Germany Bans Windows 10 and Office 365 In Schools

lcpiper

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Yeah, I've noticed in the military base areas they also tend to teach American-style English rather than UK-style. When they hear English, they want to try theirs out. In Bamberg, I've encountered several locals that sound like they grew up in the US, but have never even left Germany. They even use and understand the same types of slang. I'm sure American TV and music probably affect that, too. Even though that base is closed now, there are a fair number of American ex-pats living in the area.
Munich has a massive American ex-pat population. I don't think I've ever gone more than a half hour without hearing someone speaking English anywhere near there. I know only a little German, so when my wife and I are wondering (aloud) what a sign or ads says, a friendly answer and explanation has been given without a request many many times.
I've had similar experiences in Dusseldorf, which oddly has a huge Japanese population. I think English is used as the common language there.
One thing a lot of people don't realize about Germany is that as a united country it isn't that old. I'm not even talking about East/West either. One reason states like Bavaria seem so different from Berlin, Bremen, and Saxony is because they were different kingdoms until the 1800's. There is quite a bit of social strife between states that's pretty similar to the type we have in the US. In particular north vs. south and the former East German states.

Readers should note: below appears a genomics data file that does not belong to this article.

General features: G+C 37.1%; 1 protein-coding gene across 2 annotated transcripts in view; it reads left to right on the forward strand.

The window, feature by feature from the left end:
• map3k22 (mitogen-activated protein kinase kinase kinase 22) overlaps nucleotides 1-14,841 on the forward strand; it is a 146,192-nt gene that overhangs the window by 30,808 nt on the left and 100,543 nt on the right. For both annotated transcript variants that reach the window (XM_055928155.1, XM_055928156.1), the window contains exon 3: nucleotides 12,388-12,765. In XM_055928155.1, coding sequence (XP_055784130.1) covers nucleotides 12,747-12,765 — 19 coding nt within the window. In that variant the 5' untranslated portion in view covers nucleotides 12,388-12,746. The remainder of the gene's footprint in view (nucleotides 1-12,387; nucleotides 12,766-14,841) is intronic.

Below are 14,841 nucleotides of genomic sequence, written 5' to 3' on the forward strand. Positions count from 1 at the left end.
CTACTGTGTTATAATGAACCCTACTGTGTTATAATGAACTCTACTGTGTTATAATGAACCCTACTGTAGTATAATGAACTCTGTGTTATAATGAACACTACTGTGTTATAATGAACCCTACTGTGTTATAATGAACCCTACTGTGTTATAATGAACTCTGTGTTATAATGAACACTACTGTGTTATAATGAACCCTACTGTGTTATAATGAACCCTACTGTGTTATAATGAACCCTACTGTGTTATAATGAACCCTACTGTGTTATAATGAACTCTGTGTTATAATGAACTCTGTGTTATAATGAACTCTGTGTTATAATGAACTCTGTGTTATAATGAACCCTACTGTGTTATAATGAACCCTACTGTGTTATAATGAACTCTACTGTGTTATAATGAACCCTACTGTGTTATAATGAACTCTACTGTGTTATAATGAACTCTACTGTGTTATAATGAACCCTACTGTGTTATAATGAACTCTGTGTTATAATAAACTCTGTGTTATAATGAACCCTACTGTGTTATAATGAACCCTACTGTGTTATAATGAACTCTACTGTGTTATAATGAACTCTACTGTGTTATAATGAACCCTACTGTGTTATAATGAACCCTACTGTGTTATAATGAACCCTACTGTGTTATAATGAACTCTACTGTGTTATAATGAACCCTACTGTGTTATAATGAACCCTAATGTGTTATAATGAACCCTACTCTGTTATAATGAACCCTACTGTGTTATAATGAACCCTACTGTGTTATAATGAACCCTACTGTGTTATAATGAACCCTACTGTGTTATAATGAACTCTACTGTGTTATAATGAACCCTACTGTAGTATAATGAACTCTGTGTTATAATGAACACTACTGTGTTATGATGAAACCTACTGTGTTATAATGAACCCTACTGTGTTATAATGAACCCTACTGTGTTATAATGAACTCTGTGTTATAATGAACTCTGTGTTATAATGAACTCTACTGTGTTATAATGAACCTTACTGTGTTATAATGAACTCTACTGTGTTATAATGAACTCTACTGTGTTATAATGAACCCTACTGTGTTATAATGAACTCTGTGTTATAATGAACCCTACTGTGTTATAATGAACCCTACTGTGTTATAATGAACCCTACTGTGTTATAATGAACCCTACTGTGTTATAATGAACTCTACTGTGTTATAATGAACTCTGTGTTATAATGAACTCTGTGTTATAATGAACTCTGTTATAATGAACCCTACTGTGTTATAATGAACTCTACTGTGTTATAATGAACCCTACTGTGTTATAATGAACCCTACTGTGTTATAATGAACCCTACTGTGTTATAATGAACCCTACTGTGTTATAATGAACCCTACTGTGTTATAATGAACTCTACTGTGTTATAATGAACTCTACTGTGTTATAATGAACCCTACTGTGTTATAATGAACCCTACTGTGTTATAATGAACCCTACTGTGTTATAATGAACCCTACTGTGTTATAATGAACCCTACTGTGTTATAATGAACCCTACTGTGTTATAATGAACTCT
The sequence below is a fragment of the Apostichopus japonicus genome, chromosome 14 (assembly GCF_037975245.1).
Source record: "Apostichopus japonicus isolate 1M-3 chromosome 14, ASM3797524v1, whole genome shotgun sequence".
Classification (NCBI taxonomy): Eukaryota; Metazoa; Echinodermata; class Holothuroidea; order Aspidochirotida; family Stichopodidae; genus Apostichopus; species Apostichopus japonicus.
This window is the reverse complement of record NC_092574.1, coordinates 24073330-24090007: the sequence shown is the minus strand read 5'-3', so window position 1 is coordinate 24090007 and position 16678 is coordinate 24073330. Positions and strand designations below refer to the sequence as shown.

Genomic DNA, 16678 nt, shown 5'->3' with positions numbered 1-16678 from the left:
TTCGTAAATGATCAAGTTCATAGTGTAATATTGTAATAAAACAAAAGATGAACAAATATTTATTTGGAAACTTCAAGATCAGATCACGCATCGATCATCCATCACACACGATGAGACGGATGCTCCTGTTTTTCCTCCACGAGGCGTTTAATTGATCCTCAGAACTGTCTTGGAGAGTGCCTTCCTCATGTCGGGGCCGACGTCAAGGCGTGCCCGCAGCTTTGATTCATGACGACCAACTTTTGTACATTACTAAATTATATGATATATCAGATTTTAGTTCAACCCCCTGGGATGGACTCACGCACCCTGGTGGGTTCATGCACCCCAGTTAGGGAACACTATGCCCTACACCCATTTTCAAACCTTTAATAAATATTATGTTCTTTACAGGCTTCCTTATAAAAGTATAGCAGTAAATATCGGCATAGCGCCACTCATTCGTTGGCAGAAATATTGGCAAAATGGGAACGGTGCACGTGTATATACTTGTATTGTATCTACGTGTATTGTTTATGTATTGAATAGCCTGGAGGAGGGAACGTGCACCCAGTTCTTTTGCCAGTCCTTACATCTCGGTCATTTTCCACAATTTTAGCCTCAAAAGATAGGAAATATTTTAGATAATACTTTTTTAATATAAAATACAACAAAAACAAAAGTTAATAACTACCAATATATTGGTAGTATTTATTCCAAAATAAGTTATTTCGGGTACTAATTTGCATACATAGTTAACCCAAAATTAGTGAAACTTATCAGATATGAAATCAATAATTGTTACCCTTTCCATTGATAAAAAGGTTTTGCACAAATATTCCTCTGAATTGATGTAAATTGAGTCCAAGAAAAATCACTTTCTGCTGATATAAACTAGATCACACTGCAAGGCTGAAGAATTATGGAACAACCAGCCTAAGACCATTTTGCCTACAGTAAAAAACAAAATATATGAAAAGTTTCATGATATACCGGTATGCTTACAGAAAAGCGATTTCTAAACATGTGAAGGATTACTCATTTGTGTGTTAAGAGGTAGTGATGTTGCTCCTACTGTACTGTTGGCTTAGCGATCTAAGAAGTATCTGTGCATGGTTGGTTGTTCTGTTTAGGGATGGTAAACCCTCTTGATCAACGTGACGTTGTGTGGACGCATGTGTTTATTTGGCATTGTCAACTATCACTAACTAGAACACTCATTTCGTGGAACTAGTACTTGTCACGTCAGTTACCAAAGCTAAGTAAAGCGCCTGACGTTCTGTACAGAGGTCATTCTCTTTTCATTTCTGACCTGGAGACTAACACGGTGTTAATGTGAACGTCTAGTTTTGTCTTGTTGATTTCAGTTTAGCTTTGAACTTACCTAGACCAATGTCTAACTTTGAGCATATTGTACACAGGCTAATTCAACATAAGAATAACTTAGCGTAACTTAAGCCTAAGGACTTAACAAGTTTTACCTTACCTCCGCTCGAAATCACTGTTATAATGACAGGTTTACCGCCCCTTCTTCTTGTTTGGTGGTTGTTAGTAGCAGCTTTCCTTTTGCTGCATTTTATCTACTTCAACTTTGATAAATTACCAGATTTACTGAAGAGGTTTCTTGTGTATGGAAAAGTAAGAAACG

I have heard others talk of many things that your comments are related too. And the issue I was speaking of before is also reflected in Germany and in other countries as well. For instance, the Korean population outside of the bases that barracked the 2nd Infantry Division were not so friendly toward the US troops because those troops didn't behave themselves as well. Those guys really didn't care so much about being "good ambassadors" for the US. They wanted to get drunk and get laid and that was about the sum of it. In Seoul we had a different problem because of all the Korean Universities and the protesting that their students seemed to never tire of. So soldiers were treated OK in the shopping areas, it's business, and rarely had real problems as long as they didn't get caught up in a riot. But my Wife's family lived in the heart of Seoul far away from any base and I was never treated poorly by the community there. They weren't crazy about me, but they never were hostile towards me or my wife when together. Of course, as others have said, big cities all over the world are what they are and not usually known for being openly friendly on the streets.